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Thespis

Thespis (thĕs´pĬs), fl. 534 BC, of Icaria in Attica. In Greek tradition, he was the inventor of tragedy. Almost nothing is known of his life or works. He is supposed to have modified the dithyramb (which had been, in effect, exchanges between the leader and the chorus) by introducing an actor separate from the chorus. This actor was called the hypocrite or "responder." Thus there developed a spoken dialogue.

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Thespis

Thespis (6th century bc), Greek dramatic poet, regarded as the founder of Greek tragedy; Aristotle named him the originator of the role of the actor in addition to the traditional chorus. His name gives rise to the word thespian.

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Thespis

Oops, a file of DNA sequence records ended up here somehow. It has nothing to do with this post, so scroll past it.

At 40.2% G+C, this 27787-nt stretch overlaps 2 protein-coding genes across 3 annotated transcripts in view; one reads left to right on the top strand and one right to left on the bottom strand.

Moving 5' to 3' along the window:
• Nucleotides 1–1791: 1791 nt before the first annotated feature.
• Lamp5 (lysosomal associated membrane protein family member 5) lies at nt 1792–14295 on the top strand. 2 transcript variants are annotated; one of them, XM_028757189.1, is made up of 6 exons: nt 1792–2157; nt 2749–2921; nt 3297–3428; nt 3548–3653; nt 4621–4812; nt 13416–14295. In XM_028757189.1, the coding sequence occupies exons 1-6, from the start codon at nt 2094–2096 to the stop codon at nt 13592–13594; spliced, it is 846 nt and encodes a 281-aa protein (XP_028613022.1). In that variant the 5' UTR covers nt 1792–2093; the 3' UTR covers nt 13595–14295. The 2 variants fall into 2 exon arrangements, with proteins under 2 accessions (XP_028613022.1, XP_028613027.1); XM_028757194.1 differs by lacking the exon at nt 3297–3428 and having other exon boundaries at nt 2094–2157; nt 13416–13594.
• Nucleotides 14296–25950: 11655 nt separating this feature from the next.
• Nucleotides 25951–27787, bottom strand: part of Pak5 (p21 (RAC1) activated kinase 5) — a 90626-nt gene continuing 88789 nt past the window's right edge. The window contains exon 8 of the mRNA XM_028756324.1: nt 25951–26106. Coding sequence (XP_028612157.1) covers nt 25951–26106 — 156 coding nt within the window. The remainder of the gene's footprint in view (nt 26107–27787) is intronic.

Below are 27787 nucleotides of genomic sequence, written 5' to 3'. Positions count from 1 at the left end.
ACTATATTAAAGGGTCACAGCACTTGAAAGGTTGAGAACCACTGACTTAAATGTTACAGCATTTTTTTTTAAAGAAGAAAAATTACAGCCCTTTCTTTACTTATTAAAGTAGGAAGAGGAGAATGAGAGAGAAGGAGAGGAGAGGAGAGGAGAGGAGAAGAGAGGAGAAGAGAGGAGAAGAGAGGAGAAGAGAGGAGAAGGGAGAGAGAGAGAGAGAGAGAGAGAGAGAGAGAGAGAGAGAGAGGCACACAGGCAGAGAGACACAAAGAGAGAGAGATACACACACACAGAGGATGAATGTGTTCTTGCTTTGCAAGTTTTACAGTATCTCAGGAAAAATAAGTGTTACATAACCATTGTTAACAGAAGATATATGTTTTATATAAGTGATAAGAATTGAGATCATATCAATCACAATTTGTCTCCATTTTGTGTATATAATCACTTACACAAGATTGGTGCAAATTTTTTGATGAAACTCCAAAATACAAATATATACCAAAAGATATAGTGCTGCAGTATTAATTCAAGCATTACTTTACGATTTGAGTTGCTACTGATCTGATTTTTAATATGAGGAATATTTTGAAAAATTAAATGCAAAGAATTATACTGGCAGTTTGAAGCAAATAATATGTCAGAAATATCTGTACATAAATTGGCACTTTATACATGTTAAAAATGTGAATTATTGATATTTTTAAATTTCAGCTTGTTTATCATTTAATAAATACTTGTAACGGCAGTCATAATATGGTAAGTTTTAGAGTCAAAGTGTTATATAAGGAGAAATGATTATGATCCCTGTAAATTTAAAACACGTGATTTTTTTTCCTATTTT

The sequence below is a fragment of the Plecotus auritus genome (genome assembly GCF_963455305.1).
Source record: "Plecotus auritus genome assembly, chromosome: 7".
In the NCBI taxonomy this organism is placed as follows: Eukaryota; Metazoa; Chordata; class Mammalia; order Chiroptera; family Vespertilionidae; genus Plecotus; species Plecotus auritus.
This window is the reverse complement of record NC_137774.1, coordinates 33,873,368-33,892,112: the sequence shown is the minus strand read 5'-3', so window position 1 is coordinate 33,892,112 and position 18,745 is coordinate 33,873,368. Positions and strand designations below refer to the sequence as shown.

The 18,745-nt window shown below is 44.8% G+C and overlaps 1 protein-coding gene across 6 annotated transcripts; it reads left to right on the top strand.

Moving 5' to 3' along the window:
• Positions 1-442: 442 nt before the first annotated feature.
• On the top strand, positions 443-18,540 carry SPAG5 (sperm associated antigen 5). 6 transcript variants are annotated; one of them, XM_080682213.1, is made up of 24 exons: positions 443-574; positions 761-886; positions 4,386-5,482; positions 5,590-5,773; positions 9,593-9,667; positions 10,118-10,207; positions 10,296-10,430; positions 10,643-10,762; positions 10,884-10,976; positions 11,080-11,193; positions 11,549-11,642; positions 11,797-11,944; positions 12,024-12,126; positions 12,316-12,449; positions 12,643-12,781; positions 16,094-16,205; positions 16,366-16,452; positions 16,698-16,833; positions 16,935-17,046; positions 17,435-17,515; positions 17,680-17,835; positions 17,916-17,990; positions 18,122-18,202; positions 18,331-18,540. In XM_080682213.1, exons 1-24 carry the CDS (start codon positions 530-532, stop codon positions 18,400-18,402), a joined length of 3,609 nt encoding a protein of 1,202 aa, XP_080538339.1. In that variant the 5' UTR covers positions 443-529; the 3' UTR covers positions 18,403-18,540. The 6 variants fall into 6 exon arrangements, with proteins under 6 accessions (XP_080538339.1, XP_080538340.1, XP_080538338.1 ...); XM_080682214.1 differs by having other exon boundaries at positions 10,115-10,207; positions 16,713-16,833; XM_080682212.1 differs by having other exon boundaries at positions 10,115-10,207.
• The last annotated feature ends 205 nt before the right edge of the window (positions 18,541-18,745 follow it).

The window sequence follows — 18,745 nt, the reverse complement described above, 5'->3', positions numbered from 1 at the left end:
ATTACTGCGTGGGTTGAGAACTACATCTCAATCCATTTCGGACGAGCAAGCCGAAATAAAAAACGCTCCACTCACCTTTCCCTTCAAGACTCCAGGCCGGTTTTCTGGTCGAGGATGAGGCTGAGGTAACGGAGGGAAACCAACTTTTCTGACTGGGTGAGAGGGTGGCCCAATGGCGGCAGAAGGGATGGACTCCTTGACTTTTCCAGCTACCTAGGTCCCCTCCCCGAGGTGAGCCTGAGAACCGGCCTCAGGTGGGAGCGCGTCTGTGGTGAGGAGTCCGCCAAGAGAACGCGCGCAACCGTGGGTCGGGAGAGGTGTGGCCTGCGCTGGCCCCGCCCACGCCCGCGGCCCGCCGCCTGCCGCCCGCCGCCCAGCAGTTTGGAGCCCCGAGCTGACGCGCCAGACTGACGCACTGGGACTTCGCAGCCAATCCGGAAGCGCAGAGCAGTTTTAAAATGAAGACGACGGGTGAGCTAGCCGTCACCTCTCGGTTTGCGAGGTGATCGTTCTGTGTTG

Thespis (6th century bc) Greek writer, according to tradition, the inventor of tragedy. He is also said to have introduced a character separate from the chorus, who provided dialogue by responding to the chorus' comments.

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Thespis

Thespis, or The Gods Grown Old. ‘Grotesque opera’ by Sullivan to lib. by Gilbert (their first collab.). Score now lost. Prod. London 1871.

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Thespis

Thespisanise, Janice •Daphnis • Agnes •harness, Kiwanis •Dennis, Ennis, Glenys, menace, tennis, Venicefeyness, gayness, greyness (US grayness) •finis, penis •Glynis, Innes, pinnace •Widnes • bigness • lychnis • illness •dimness • hipness •fitness, witness •Erinys • iciness •dryness, flyness, shyness, slyness, wryness •cornice •Adonis, Clones, Issigonis •coyness •Eunice, TunisBernice, furnace •Thespis • precipice • coppice • hospice •auspice • Serapis

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